Heroin has been a scourge of the central belt of Scotland for decades, the combination of grim concrete estates, with populations transplanted from slum squalor to out of town desolation, built with little thought of leisure and recreation factored in by town planners. Add the Scottish love of sweet things and, particularly of ice cream, no Scottish town without a family of Italian emigres, with cafes and ice-cream emporia, resident since the early part of the twentieth century, and any business brain can begin to see a hole in the market. For the hole in Daddy's arm every bit as much as the hole in his kids tummy. Even genuine ice-cream vans initially became subject to vicious turf wars, but it wasn't too long before the rinky dink tone of Greensleeves  denoted that something else was there for the buying.

Mary Coughlan is a terrific singer, with a smoky voice at as much ease in folk and blues as she is in rock and jazz, ploughing her idiosyncratic fare for 35 years. I see I wrote about her in 2013. The featured song for this piece comes from her second album, Under the Influence, in 1987. That title too might be a broad hint, but my suspicions and her admissions point to towards her own poisons being largely booze. But there are two songs about ice-cream, two in a row, tracks two and three on side one. OK, the second is a brief instrumental, but the first, by Johnny Mulhearn, is sung through the eyes of a housewife, hooked on the scag brought to her and the other women on the street by the same van selling cones and wafers to her children. Based on a both a true story, one with a happy ending, in that the dealer was arrested and imprisoned, with a good deal of anecdata from The Glasgow ice-cream wars, as mentioned above. She mentions the song in this interview.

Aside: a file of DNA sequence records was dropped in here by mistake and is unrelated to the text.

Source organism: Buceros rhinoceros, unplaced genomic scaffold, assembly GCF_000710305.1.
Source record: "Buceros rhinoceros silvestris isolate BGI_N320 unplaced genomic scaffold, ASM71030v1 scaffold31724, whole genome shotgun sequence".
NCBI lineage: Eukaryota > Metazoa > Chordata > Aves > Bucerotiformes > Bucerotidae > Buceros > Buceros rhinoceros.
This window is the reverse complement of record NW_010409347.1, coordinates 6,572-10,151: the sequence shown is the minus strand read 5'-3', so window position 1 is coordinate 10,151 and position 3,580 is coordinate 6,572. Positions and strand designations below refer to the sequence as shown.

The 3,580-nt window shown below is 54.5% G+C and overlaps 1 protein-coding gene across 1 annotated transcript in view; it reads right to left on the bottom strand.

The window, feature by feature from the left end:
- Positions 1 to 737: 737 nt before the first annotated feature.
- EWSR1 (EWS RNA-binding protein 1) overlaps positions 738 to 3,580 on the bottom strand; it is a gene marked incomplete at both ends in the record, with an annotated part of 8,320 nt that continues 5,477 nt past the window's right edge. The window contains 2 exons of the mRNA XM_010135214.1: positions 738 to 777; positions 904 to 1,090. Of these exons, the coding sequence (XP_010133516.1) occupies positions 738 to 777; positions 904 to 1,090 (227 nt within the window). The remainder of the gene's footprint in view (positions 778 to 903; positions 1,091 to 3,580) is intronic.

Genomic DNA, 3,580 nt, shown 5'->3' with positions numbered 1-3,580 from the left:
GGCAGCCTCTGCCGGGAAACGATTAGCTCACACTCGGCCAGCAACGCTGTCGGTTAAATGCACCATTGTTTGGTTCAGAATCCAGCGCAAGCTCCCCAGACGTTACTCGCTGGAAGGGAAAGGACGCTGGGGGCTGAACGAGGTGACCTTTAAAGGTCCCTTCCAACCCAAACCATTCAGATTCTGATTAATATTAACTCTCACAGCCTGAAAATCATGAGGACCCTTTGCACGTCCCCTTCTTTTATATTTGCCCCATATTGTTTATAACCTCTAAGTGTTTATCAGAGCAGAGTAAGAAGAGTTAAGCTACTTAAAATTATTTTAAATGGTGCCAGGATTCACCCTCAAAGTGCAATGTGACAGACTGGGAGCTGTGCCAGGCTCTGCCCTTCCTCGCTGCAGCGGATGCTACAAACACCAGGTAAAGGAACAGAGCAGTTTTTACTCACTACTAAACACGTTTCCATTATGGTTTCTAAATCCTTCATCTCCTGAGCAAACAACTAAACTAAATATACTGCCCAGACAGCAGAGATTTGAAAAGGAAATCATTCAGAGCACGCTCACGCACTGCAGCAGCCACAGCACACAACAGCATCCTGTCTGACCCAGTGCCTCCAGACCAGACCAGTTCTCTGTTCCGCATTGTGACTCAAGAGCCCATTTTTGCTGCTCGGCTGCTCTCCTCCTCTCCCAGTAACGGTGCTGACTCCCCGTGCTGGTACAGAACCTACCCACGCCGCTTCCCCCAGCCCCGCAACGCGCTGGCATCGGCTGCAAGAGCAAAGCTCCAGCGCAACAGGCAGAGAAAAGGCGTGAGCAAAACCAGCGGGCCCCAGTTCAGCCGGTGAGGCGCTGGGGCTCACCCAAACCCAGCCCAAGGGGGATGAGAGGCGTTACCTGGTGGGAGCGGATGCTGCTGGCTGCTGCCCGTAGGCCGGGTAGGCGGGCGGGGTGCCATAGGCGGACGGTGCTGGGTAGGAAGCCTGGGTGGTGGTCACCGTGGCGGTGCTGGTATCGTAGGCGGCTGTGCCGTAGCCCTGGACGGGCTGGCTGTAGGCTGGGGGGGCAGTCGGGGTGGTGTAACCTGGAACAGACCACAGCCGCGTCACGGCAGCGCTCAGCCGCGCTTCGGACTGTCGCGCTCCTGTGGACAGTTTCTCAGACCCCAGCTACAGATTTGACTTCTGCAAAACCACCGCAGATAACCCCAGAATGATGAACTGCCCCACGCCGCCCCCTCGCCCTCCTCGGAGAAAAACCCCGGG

Still so keen on that 99?

*I know, literary extension...

Friday, April 23, 2021

Double Entendres: Squeeze Box


purchase [ The Who By Numbers]

When I purchased my own first "stereo" back in '71, the merchant included a copy of "Who's Next" in the deal. I have mentioned this before here. Andy La RayGun has also brought it to our attention